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Gunsmiths!

So for those that don't know, I'm a gunsmithing student and I just started labor day.
One of the things that really draws me is tuning guns (no practice yet but I'm working on some ideas) and in particular stock making. When making an axe handle I know what I'm looking for... When it comes to gunstocks I'm clueless.
Am I looking for the same qualities in stock wood that I would be for handles?

Also, how are laminated stocks made?
 

xdman

Moderator
Staff member
”woodworking“ is a specialty on it’s own, few and far between. If you get good, you can quickly make a name for your self.
 

BobM

Ronin
I make my own tool handles (axe handles, hammer handles etc) but I not sure about gunstocks
This video covers some wood selection, but not too indepth as far as grain and wood type goes.
Wasn't going to post it because of the lack of indepth detail on wood selection.....Although saw it has some very good ideas for fitting instructions and tips. Those together seem to make a difference to me and may give you a good idea of what all's involved?

 
So for those that don't know, I'm a gunsmithing student and I just started labor day.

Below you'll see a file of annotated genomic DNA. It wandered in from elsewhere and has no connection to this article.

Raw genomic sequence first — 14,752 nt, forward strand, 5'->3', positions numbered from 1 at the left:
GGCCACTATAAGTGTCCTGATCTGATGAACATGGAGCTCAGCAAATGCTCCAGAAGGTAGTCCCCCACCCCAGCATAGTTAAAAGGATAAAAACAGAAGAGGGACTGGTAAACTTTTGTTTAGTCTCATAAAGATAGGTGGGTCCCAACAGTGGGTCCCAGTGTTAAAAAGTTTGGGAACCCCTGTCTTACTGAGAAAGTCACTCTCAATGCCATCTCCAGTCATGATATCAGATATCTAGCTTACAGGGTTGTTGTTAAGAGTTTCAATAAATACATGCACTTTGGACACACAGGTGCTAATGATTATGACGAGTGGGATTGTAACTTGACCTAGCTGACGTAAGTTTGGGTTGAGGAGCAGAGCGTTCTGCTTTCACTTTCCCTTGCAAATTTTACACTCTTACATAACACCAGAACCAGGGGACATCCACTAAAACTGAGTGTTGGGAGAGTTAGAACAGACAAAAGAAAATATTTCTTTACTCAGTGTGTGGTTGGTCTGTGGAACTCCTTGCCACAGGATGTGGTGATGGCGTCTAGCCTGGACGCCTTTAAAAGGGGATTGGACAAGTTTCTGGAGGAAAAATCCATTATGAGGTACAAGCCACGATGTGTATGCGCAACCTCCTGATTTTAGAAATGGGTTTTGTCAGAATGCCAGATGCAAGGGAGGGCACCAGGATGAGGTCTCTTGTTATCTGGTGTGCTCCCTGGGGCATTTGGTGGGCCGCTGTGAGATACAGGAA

One of the things that really draws me is tuning guns (no practice yet but I'm working on some ideas) and in particular stock making. When making an axe handle I know what I'm looking for... When it comes to gunstocks I'm clueless.
Am I looking for the same qualities in stock wood that I would be for handles?

Also, how are laminated stocks made?
Laminated stocks are made just like plywood is made, very difficult for the layman as you need to use a press to squeeze out the glue evenly as it drys.
Also keep in mind if your lucky enough to secure some gun stock blanks during the wood curing process they dried to a moisture content between 6-8% If they are allowed to go above or below that moisture level while you work on it you will end up with cracking or warpage.
 
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